Then the moment came: Obama's win was a sure thing. On Martin Luther King, Jr. drive at 35th Street, car horns honked and people shouted "Obama!" from street corners. More celebrating broke out at Monumental Baptist Church at 729 E. Oakwood Blvd.,, where Shirley Newsome, a longtime neighborhood activist [and head of the North Kenwood Oakland Conservation Community Council], was among he roughly three dozen people watching a TV set in the assembly hall. It was a striking sight to see the usually prim Newsome dancing in her chair and shouting, "Landslide! Mandate!" as states turned blue on the electoral map. Rev. Clay Joyner paced the room, while his three sons, 11-year-old Clay Jr., eight-year-old Michael and one-year-old Timothy, giggled and hopped from seat to seat. "This is a proud moment in my life," Joyner said. "I wanted by sons to be here to see this. I'm just overwhelmed. To see someone of color they can look to and aspire to -- I hope they remember this day."
When Obama strode onto the Grant Park stage to make his acceptance speech at 11 p.m., the hundreds of people who gathered at Room 43, 1039 E. 43rd Street, rushed forward toward the giant screen at the front of the club and let out a powerful, ear-splitting shout. Arms went up in the air and cameras were held aloft. "It's been a long time coming, but tonight, because of what we did on this day, in this election, at this defining moment, change has come to america," Obama said, and the cheering partygoers at Room 43 blended with the roar of the televised crowd in Grant Park.
After the speech, Norman Bolden, Room 43's owner, was on the club's lower level, swinging patrons around in wild dances. "Let's just say I feel like a floodgate has opened," he said, beaming. "Opportunity, possibility, barriers have been broken. Oh my Lord."
By midnight, the celebrating was winding down at the Hyde Park hair Salon, Obama's barber shop, at 53rd Street and Blackstone Avenue. As well-heeled guests said their goodbyes and camera crews packed up their equipment, Ishmail, the owner (he goes by just one name), remains. The shop has in recent weeks become a sort of pilgrimage site for Obama devotees; even Spike Lee had stopped by earlier that day. "It's so fascinating. It's so astounding," Ishmail said, looking a little dazed. "I need a few days."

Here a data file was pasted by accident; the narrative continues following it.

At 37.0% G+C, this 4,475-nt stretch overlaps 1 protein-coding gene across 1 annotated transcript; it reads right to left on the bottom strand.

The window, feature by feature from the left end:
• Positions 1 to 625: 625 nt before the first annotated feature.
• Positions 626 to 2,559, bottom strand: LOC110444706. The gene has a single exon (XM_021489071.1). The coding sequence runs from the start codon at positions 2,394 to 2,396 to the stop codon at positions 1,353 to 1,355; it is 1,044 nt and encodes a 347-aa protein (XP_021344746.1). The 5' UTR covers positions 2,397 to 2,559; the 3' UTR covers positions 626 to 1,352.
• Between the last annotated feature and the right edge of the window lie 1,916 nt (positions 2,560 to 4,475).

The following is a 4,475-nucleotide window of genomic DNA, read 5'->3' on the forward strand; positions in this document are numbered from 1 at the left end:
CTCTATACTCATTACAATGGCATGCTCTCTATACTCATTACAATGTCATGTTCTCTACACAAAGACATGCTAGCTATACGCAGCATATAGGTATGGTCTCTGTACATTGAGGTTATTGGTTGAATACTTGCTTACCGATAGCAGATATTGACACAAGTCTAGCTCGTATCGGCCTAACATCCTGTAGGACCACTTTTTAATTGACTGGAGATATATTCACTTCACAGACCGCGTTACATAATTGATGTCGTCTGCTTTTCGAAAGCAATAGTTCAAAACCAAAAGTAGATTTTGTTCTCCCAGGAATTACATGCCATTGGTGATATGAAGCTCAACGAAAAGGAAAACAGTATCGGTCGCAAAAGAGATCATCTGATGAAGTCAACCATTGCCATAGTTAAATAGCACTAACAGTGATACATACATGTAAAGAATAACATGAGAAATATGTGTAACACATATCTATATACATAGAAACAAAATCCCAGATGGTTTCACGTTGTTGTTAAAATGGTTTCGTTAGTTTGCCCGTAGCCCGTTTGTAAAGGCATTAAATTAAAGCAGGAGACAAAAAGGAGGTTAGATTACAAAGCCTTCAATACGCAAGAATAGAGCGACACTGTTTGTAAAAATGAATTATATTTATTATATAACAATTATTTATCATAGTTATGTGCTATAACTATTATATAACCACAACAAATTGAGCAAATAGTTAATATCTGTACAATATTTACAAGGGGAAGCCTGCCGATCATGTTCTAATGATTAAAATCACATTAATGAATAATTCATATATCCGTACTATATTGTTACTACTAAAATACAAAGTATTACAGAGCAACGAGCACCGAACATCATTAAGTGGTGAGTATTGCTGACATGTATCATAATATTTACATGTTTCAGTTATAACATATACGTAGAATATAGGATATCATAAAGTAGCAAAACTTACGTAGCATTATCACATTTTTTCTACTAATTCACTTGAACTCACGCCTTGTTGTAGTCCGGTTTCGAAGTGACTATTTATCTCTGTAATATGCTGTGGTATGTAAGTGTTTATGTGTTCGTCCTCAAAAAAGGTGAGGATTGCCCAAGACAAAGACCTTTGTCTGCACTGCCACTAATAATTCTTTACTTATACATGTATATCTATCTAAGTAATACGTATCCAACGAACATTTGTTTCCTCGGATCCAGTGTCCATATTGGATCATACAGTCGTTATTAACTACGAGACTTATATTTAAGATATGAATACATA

Neighbors write their well wishes for the Obamas. Hyde Park Herald, January 14, 2009. By Sam Cholke
The Hyde Park-Kenwood Community Conference (HP-KCC) closed a "best wishes" book for the Obama family recently with more than 10 poster-board-sized pages with notes of congratulations, admiration and encouragement to the neighbor turned president-elect.
Before and even as president-elect, Obama has been a neighbor, and it's been exciting, said Brenda Sawyer of HP-KCC and the Friends of Blackstone Library. "For the people at East View Park, they knew the family when they lived there, so for them it was more personal and they were very excited," she said.
The book made the rounds of Hyde Park institutions over the last weeks collecting signatures from neighbors and living institutions like former 5th Ward Alderman Leon Despres and community activist and historian Timuel Black. The pages ended their circulation through the neighborhood at the Regenstein Library on the University of Chicago campus after making stops at Hyde Park Produce, Blackstone Library, Valois Cafeteria and 57th Street Books among other sites.
"It's a wonderful thing," said Ann Marie Coleman as she signed the book at 57th Street Books, 1301 E. 57th St. "People were just very excited to have the opportunity to participate in something like this," Sawyer said.